Author Topic: Beedall- Royal Navy 'Desperately Struggling" - War and RAF orders to blame  (Read 2381 times)

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Offline Cloud Cover

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As many of you know, Richard Beedall runs a very comprehensive web site on the RN at :  http://navy-matters.beedall.com/. A few months ago he posted his 2005 year in review summary, and it paints a very grim picture indeed for the RN. In fact, if you read between the lines there are indications that without a 180 degree turnabout, there is every indication the RN is about to be relegated to a Tier 2 Navy, or even less. This is in spite of all the blustery UK government rhetoric about new carriers operating fixed wing aircraft etc. The simple fact is- there is no money, no political will and no manpower to make those projects happen and the war in Iraq and Afghanistan is sucking the MoD budget dry. 

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2005 in Review ... and Looking Forward

A sight never to be seen again - Royal Navy Sea Harrier's flying over HMS Invincible.
 
26 February 2006

Ever since I began this webpage, my annual reviews have been depressing reading. Sadly 2005 is no exception, with example low lights including:

The failure by the government to order new aircraft carriers, or indeed any ships or submarines of any description during the year.
More cost overruns and delays in relation to the Bay Class LSD(A)’s.
The reduction in the escort force to just 25, including the loss of three modern Type 23 frigates.
The paying-off of the recently and expensively modernized nuclear submarine HMS Superb.
The premature decommissioning of the aircraft carrier HMS Invincible.
The revelation that a large proportion of the fleet is being deliberately starved of maintenance and spares and kept at reduced readiness - the MoD transferred to the Army and RAF about £310 million of resources previously allocated to the RN for the years 2004-5 and 2005-6.
The continuing run down of the Sea Harrier force.
No orders for the badly needed Lynx helicopter replacement.
Continuing gapping and recruitment shortfalls – despite reduced targets.
The highlight of 2005 should have been celebrations surrounding the Battle of Trafalgar bicentenary – but even here the events sometimes seemed rather muted and overly politically correct, apparently to avoid offending France and Spain.  The Naval Review held on 28 June was not really public friendly, but the subsequent excellent International Festival of the Sea evoked memories of my own visits to Portsmouth Navy Day in the 1970's.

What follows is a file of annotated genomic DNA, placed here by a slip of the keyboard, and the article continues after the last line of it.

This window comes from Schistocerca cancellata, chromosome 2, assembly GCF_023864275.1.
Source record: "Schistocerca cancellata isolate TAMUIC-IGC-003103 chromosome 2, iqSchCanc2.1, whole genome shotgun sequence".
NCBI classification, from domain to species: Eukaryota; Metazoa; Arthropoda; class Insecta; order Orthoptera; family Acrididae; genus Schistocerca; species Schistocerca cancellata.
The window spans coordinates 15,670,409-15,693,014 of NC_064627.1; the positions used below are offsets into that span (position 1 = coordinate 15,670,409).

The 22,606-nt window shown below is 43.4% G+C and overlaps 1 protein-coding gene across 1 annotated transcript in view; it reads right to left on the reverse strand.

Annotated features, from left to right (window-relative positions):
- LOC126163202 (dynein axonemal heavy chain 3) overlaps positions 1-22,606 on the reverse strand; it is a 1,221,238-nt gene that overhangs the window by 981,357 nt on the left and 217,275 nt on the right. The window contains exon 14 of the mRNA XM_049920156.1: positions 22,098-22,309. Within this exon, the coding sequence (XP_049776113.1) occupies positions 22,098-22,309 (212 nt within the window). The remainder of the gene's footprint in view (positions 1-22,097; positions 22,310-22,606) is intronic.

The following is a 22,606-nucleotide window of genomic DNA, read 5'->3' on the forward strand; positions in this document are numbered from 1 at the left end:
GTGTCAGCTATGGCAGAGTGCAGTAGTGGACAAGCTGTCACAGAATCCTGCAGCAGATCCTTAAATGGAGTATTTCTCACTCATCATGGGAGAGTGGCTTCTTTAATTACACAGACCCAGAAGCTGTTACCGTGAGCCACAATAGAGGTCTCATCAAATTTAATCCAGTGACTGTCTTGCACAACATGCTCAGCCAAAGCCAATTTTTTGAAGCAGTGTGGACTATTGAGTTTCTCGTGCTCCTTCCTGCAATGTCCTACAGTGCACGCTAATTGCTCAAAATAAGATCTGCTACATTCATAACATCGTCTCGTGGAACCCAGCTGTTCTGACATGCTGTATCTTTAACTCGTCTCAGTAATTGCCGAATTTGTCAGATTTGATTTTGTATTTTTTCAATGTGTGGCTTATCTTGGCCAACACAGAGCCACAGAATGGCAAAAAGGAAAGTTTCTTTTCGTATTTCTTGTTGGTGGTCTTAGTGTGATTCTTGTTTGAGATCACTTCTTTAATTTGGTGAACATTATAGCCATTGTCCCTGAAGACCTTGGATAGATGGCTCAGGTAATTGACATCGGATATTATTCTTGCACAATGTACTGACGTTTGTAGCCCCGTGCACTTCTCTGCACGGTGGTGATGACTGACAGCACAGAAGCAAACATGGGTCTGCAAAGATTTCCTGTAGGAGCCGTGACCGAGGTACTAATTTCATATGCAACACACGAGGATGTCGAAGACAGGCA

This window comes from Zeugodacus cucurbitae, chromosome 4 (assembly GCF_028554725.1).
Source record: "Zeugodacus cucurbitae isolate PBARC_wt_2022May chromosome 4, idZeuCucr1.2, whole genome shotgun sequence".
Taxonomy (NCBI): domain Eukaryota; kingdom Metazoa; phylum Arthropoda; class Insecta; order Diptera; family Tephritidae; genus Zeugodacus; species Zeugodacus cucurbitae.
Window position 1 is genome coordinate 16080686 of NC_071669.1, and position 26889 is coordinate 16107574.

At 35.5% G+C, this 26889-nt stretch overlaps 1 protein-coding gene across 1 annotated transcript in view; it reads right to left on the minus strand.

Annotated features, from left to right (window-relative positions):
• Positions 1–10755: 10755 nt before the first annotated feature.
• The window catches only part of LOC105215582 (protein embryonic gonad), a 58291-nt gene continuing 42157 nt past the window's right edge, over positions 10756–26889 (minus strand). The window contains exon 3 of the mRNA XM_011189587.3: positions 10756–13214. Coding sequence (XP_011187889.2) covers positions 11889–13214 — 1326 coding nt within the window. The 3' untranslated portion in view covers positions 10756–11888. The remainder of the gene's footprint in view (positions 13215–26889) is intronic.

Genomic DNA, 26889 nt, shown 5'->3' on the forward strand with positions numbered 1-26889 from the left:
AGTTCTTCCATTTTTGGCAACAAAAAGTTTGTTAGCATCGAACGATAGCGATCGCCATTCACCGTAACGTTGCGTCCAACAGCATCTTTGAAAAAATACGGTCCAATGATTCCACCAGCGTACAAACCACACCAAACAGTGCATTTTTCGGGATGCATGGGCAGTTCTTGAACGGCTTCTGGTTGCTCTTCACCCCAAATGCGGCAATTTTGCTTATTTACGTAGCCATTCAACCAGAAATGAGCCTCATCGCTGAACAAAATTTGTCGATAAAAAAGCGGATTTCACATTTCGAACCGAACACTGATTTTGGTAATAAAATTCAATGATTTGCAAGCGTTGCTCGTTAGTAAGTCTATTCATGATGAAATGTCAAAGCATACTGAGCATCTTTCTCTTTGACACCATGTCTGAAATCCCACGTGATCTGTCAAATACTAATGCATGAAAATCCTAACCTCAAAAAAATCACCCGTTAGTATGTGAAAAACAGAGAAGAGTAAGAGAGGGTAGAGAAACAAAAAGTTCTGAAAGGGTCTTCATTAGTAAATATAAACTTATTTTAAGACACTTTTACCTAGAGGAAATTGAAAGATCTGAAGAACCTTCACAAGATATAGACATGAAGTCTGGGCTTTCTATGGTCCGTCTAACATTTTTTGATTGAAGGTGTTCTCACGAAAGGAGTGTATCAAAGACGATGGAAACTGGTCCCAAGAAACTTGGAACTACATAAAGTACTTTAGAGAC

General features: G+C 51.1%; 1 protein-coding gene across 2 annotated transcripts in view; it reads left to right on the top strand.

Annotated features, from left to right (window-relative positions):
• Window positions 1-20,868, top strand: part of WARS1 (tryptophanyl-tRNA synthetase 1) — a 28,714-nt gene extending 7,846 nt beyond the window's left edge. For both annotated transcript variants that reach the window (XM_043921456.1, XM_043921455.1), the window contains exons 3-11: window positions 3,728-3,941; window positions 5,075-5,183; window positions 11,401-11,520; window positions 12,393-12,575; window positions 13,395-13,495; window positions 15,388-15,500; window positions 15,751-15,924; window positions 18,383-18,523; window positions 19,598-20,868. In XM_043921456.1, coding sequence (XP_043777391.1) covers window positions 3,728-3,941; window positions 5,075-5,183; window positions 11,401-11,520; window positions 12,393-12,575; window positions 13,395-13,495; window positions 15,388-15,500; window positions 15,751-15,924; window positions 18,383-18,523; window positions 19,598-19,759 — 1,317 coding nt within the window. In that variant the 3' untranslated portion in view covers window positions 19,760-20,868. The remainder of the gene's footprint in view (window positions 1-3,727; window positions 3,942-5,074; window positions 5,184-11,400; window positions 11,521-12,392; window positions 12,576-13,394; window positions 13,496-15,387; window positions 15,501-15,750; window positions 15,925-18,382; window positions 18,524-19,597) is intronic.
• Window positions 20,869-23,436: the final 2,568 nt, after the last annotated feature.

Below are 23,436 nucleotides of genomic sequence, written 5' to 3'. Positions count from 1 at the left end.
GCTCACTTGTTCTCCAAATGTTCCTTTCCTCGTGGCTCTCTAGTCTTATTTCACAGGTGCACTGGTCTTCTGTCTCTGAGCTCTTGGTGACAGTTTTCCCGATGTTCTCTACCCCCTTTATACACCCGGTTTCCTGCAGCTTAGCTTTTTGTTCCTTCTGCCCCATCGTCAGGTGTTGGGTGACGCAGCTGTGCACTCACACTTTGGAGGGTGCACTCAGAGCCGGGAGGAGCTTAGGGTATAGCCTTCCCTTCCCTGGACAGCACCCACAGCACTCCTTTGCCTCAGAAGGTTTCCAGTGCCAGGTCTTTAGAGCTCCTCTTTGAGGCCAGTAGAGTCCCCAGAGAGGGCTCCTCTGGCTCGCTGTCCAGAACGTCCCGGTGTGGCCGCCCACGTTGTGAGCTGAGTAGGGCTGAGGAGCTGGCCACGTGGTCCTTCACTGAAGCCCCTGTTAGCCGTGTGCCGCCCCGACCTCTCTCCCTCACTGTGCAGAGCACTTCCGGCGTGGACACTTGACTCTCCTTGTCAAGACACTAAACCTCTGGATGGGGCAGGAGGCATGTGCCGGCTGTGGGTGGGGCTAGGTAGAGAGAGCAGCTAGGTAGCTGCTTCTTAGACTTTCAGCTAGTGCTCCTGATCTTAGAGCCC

The year ended with the publication of a new Defence Industrial Strategy (DIS).  A surprisingly blunt and pragmatic document when compared with the waffling and informative defence white papers and policy documents of recent years - the bad news (e.g. permitting ships to be built overseas - MARS tankers being an obvious first candidate) can be taken as given, the good news (e.g. a core workload for the UK naval industry) remains to be detailed - and this governments track record since 1997 can only lead to some scepticism.

The reality is that in recent years an effectively fixed UK Defence budget has resulted in the Royal Navy being brutally squeezed between the demands of immediate operational commitments by the British Army in Iraq and Afghanistan, and the need to pay the bills for often vastly expensive but apparently uncancellable or unavoidable RAF equipment projects (Eurofighter, A400M, Astor, Meteor, Nimrod, Brimstone, FSTA, JSF …).  Current events and perceived priorities have left the Royal Navy desperately struggling to justify its share of the defence budget.  Unfortunately for the last five or so years, deferring or cancelling planned warship & auxiliary projects and orders seems to have become accepted within the MOD as being the least worst option to cope with inadequate funding.  It’s now become impossible to hide the capability gaps and shortfalls that are emerging in the shrunken and resource starved Navy and which will inevitably worsen considerably over the next 5-10 years as inadequately maintained/upgraded ships and systems age; or are disposed-of without replacement.

Looking forward, 2006 started well enough with the launch of the first Type 45 Air Defence Destroyer, HMS Daring, on 31 January.  But it now looks likely that the RN will get only 6 of these fine looking ships, compared to the 12 that were originally promised.  With HMS Daring not due to enter service until 2009, and the last Sea Harriers leaving service in March 2006, only a few optimists still dare pretend that the Royal Navy is still capable of the modern equivalent of a Falklands ’82 operation.